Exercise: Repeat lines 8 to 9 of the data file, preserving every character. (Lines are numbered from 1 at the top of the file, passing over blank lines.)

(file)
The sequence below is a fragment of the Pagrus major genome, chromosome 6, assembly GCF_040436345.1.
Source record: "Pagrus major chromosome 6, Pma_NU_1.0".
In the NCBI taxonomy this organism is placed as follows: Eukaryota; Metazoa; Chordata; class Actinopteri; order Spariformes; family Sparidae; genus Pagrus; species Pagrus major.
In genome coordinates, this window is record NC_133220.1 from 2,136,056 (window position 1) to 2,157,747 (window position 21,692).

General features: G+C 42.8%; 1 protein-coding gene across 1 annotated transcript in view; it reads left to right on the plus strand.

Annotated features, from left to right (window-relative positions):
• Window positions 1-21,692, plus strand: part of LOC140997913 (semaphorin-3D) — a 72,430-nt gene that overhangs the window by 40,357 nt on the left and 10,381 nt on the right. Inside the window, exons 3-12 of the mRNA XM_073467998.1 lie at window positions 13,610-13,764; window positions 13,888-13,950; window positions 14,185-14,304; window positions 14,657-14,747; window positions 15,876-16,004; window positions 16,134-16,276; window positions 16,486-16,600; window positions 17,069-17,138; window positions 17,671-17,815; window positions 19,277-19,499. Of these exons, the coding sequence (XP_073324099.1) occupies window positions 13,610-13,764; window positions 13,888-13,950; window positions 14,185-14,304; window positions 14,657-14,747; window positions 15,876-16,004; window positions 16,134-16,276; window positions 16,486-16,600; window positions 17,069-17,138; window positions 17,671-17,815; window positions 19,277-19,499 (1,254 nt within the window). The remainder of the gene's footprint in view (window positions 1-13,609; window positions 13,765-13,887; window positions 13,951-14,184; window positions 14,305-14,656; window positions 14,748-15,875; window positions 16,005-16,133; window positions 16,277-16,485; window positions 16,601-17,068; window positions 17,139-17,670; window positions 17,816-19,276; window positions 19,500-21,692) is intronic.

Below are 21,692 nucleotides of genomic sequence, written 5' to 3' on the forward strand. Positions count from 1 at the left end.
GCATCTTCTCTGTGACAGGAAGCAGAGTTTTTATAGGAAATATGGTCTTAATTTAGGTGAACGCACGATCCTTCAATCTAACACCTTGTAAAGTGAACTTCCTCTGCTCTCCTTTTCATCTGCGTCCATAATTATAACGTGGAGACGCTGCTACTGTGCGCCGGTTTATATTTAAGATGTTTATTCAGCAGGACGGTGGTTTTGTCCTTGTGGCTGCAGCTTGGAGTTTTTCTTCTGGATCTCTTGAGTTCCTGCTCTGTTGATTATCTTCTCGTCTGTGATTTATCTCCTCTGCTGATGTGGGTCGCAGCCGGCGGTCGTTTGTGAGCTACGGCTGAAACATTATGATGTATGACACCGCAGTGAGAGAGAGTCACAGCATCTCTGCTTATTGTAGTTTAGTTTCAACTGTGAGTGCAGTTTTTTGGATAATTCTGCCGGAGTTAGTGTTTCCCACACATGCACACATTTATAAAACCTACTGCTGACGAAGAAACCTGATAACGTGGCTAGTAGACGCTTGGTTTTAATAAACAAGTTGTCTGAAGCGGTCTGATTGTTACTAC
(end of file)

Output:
Below are 21,692 nucleotides of genomic sequence, written 5' to 3' on the forward strand. Positions count from 1 at the left end.
GCATCTTCTCTGTGACAGGAAGCAGAGTTTTTATAGGAAATATGGTCTTAATTTAGGTGAACGCACGATCCTTCAATCTAACACCTTGTAAAGTGAACTTCCTCTGCTCTCCTTTTCATCTGCGTCCATAATTATAACGTGGAGACGCTGCTACTGTGCGCCGGTTTATATTTAAGATGTTTATTCAGCAGGACGGTGGTTTTGTCCTTGTGGCTGCAGCTTGGAGTTTTTCTTCTGGATCTCTTGAGTTCCTGCTCTGTTGATTATCTTCTCGTCTGTGATTTATCTCCTCTGCTGATGTGGGTCGCAGCCGGCGGTCGTTTGTGAGCTACGGCTGAAACATTATGATGTATGACACCGCAGTGAGAGAGAGTCACAGCATCTCTGCTTATTGTAGTTTAGTTTCAACTGTGAGTGCAGTTTTTTGGATAATTCTGCCGGAGTTAGTGTTTCCCACACATGCACACATTTATAAAACCTACTGCTGACGAAGAAACCTGATAACGTGGCTAGTAGACGCTTGGTTTTAATAAACAAGTTGTCTGAAGCGGTCTGATTGTTACTAC